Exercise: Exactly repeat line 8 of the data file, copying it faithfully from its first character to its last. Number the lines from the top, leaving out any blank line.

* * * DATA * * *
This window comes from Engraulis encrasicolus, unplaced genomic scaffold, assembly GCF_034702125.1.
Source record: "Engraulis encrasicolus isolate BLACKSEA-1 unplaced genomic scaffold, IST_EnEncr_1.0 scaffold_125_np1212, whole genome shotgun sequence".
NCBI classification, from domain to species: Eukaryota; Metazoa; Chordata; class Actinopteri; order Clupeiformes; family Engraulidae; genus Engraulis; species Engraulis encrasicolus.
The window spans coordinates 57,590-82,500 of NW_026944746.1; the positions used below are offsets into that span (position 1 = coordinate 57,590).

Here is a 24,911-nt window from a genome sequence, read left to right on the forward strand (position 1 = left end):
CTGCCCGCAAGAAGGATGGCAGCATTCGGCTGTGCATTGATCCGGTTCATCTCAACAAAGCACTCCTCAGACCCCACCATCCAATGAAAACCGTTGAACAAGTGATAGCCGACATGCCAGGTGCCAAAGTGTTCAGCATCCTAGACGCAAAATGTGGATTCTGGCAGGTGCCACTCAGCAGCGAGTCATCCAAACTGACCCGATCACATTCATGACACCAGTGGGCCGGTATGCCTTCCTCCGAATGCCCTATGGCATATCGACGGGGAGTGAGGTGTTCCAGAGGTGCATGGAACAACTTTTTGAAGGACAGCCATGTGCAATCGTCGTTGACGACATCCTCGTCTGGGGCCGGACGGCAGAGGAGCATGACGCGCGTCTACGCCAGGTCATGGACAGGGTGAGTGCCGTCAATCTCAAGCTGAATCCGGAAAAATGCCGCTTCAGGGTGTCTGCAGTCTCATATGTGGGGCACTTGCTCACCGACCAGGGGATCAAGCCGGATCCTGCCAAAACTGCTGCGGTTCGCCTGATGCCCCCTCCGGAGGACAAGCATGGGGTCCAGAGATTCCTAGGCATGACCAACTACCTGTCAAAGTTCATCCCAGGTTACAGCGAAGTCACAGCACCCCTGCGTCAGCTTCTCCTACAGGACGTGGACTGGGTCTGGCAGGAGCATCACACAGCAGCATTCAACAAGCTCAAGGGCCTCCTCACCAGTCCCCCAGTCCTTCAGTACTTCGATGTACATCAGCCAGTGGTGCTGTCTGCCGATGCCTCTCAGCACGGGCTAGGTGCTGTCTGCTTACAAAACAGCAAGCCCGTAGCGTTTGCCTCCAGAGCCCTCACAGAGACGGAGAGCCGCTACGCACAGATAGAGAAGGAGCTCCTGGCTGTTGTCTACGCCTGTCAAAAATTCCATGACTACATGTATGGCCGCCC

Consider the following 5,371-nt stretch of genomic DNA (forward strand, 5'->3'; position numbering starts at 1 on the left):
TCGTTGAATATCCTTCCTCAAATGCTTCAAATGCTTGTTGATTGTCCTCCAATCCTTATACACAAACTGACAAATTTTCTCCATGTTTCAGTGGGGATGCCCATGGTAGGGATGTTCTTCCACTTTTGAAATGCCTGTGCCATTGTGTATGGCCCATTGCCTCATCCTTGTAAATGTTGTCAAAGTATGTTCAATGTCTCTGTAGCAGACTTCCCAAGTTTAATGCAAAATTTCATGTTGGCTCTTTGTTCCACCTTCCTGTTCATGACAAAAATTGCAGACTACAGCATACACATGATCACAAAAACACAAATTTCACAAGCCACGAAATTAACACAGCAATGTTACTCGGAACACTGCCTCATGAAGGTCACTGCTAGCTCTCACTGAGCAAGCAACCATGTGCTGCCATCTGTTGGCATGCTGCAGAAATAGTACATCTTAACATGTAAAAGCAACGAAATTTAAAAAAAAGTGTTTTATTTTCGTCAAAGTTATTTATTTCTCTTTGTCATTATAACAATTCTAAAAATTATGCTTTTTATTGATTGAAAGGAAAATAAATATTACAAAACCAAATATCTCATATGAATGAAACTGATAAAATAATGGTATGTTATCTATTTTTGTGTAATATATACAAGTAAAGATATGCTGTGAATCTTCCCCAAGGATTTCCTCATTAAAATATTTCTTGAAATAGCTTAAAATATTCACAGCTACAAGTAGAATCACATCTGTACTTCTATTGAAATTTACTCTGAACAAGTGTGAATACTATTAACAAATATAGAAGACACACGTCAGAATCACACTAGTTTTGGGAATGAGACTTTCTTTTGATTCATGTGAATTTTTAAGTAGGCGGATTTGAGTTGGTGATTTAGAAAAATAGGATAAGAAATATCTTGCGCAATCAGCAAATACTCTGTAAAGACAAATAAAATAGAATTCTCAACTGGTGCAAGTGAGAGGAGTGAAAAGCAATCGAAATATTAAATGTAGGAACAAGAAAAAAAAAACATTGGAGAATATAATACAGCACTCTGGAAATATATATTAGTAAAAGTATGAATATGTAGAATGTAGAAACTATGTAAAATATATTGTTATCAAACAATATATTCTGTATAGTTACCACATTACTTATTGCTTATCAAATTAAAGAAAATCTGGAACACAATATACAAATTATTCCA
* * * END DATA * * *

TCGTTGAATATCCTTCCTCAAATGCTTCAAATGCTTGTTGATTGTCCTCCAATCCTTATACACAAACTGACAAATTTTCTCCATGTTTCAGTGGGGATGCCCATGGTAGGGATGTTCTTCCACTTTTGAAATGCCTGTGCCATTGTGTATGGCCCATTGCCTCATCCTTGTAAATGTTGTCAAAGTATGTTCAATGTCTCTGTAGCAGACTTCCCAAGTTTAATGCAAAATTTCATGTTGGCTCTTTGTTCCACCTTCCTGTTCATGACAAAAATTGCAGACTACAGCATACACATGATCACAAAAACACAAATTTCACAAGCCACGAAATTAACACAGCAATGTTACTCGGAACACTGCCTCATGAAGGTCACTGCTAGCTCTCACTGAGCAAGCAACCATGTGCTGCCATCTGTTGGCATGCTGCAGAAATAGTACATCTTAACATGTAAAAGCAACGAAATTTAAAAAAAAGTGTTTTATTTTCGTCAAAGTTATTTATTTCTCTTTGTCATTATAACAATTCTAAAAATTATGCTTTTTATTGATTGAAAGGAAAATAAATATTACAAAACCAAATATCTCATATGAATGAAACTGATAAAATAATGGTATGTTATCTATTTTTGTGTAATATATACAAGTAAAGATATGCTGTGAATCTTCCCCAAGGATTTCCTCATTAAAATATTTCTTGAAATAGCTTAAAATATTCACAGCTACAAGTAGAATCACATCTGTACTTCTATTGAAATTTACTCTGAACAAGTGTGAATACTATTAACAAATATAGAAGACACACGTCAGAATCACACTAGTTTTGGGAATGAGACTTTCTTTTGATTCATGTGAATTTTTAAGTAGGCGGATTTGAGTTGGTGATTTAGAAAAATAGGATAAGAAATATCTTGCGCAATCAGCAAATACTCTGTAAAGACAAATAAAATAGAATTCTCAACTGGTGCAAGTGAGAGGAGTGAAAAGCAATCGAAATATTAAATGTAGGAACAAGAAAAAAAAAACATTGGAGAATATAATACAGCACTCTGGAAATATATATTAGTAAAAGTATGAATATGTAGAATGTAGAAACTATGTAAAATATATTGTTATCAAACAATATATTCTGTATAGTTACCACATTACTTATTGCTTATCAAATTAAAGAAAATCTGGAACACAATATACAAATTATTCCA